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Breast cancer is not the end of your sex life

I've heard it so many times: "Sex is so painful since my breast cancer treatment and I can't use any estrogens." The first part of that sentence is 100% true, the second part is partially true. Why is sex painful after breast cancer treatment? The most common reason is atrophic vaginitis. (Yet another complimentary medical term for women.) Basically atrophic vaginitis is thinning of the vaginal walls usually because of low or absent estrogen. The thin vaginal walls are more sensitive, don't lubricate as well or at all, and are prone to tearing during sexual activity. It's no surprise that a woman who experiences this loses any remaining libido she had following her breast cancer treatment.

A woman with a current or past history of breast cancer should not take systemic estrogen (pill, patch, or cream meant to go through the bloodstream), but she can safely use certain vaginal estrogens. In 2016, the American College of Obstetricians & Gynecologists published their opinion that "Data do not show an increased risk of cancer recurrence among women currently undergoing treatment for breast cancer or those with a personal history of breast cancer who use vaginal estrogen to relieve urogenital symptoms." Over the years, the best analogy I have used to get this point across to patients is topical versus systemic steroids. A steroid pill is meant to go throughout your body to treat an allergic reaction or other condition wherever it is in your body. On the other hand, a steroid cream will only work where it is applied (assuming you use the recommended amount). Similarly, an estrogen pill or patch will distribute estrogen throughout your body while a topical vaginal estrogen will have effects only in the vagina. Along those lines, while a vaginal estrogen can significantly improve vaginal dryness, it doesn't improve things like hot flushes or your mood.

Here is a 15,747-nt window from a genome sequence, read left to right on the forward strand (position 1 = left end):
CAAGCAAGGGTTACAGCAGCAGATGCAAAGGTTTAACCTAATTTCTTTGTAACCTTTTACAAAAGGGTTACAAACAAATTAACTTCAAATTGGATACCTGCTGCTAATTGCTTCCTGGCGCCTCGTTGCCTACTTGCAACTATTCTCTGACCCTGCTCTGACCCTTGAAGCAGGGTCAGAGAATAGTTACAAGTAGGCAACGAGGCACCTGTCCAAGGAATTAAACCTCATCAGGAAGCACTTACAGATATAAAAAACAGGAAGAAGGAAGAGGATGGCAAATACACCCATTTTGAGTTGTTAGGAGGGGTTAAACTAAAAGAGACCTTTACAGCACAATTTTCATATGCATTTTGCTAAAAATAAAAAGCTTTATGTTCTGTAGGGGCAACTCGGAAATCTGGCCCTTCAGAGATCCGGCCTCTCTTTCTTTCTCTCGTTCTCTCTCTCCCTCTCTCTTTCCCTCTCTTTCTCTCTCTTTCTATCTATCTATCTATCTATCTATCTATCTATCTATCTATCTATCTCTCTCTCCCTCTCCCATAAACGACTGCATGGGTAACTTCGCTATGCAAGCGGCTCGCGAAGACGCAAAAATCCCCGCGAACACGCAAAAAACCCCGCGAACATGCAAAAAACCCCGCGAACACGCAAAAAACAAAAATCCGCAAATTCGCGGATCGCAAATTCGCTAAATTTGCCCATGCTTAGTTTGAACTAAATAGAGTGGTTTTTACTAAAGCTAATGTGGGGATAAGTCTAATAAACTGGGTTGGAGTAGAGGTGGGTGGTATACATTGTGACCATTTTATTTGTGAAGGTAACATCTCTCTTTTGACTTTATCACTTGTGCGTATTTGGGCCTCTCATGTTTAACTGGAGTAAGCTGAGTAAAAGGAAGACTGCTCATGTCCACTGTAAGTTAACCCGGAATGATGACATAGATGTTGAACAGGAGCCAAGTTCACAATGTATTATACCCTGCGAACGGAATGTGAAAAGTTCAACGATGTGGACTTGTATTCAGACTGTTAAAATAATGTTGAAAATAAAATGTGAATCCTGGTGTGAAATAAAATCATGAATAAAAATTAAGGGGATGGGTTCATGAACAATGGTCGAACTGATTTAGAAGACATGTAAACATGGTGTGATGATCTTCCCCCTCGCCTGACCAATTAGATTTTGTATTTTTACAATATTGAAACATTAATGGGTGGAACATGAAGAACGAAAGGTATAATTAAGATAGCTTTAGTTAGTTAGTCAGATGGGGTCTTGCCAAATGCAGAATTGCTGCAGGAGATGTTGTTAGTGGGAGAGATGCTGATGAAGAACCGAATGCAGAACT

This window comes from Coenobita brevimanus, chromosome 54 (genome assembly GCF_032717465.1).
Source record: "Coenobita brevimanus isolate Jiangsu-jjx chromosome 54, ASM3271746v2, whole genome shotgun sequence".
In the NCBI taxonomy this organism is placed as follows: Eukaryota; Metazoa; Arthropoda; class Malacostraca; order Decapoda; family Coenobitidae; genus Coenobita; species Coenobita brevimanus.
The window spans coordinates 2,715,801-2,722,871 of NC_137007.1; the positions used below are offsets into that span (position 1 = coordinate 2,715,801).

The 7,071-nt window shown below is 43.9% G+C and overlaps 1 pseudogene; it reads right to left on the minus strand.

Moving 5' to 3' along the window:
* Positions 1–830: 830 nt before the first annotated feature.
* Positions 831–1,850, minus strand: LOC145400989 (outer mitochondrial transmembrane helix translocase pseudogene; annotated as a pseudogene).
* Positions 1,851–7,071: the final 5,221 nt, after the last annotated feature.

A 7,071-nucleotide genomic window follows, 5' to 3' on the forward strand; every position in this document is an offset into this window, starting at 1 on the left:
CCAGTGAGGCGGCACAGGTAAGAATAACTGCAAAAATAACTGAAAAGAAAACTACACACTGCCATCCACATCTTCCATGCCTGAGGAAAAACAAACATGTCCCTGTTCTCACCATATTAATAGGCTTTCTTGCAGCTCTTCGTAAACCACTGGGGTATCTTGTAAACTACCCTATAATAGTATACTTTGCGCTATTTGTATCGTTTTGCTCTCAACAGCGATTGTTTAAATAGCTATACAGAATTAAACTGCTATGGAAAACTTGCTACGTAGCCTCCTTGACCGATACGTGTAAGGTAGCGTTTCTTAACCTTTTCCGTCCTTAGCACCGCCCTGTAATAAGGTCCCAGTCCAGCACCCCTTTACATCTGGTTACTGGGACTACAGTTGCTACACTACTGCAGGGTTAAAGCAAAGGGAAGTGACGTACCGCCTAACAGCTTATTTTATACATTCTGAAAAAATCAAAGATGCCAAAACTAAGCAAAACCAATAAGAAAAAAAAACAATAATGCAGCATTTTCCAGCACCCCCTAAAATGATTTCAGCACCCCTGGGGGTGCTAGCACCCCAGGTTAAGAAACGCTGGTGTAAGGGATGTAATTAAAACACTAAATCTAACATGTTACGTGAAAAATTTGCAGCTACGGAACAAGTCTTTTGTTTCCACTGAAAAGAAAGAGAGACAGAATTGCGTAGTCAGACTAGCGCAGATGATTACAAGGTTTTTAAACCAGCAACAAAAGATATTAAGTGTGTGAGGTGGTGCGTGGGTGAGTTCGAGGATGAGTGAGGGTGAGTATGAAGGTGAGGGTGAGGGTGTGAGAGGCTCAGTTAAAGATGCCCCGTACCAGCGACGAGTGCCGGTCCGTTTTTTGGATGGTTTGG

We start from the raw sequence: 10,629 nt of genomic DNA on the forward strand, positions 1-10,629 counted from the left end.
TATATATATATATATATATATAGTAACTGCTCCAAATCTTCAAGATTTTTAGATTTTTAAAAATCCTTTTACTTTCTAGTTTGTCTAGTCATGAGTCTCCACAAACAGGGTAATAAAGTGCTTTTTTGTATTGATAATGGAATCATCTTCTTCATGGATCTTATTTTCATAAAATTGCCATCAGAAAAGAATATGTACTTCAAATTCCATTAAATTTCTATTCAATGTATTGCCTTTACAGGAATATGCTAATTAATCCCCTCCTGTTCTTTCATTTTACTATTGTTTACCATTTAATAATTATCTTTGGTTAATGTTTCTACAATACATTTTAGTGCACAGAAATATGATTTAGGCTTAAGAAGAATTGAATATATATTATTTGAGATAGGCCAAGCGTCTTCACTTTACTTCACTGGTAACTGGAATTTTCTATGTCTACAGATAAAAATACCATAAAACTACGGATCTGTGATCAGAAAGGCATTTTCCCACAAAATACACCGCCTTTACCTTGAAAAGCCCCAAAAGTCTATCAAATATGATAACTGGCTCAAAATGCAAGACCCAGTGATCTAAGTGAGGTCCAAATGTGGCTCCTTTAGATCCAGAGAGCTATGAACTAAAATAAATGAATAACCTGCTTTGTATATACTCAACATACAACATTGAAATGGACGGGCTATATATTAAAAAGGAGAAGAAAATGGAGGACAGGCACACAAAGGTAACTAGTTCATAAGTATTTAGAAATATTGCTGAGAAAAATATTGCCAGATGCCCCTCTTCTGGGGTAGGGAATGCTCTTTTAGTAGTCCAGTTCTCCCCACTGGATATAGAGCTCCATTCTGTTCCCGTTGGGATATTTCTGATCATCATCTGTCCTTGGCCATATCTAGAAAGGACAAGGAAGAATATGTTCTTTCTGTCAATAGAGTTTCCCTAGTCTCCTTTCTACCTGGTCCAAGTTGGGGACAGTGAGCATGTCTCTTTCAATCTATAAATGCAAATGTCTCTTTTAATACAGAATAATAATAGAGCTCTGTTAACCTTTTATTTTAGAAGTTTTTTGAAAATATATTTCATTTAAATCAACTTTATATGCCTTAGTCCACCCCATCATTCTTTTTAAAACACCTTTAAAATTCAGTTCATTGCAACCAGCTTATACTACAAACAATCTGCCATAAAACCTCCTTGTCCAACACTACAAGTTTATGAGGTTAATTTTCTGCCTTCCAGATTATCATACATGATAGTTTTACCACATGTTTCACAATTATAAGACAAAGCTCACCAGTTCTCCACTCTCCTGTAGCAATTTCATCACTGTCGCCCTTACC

Right now you might be thinking, "That's interesting, but I'm just not comfortable with using any type of estrogen." No problem! There are plenty of other alternatives. Non-prescription alternatives include regular use of over the counter vaginal moisturizers and lubricants at the time of sexual activity. There are many different moisturizers and lubricants, and my advice regarding these is to stay with chemical-free, natural products to avoid further irritation of the vagina. I have to give a plug for GLISSANT lubricants. They aren't just lubricants--they contain natural ingredients that improve a woman's own lubrication and sensation by increasing blood flow to the vagina (yep, that's what happens during arousal and what Viagra does for men).

Another option is ospemifine. This daily tablet is a SERM (selective estrogen receptor modulator) that stimulates the walls of the vagina to thicken, similar to estrogen. It's a once daily pill that is generally well tolerated. As a potential added bonus, it has antiestrogen effects on the breast like tamoxifen, which is also a SERM and is commonly prescribed to prevent breast cancer recurrence.

And for those of you ladies who don't want to deal with putting something in your vagina all the time or taking a pill, there is a fractional CO2 laser treatment (Mona Lisa Touch) that induces collagen production to improve the function of the vagina. It's a quick, relatively painless procedure performed in the office. Many of my breast cancer patients have seen significant improvement after just one treatment (which makes me very happy for them).

Breast cancer is hard enough to deal with let alone the negative impact it can have on your sexuality and relationships. I just wanted you to know that there are ways to deal with it, and breast cancer is NOT the end of your sex life.


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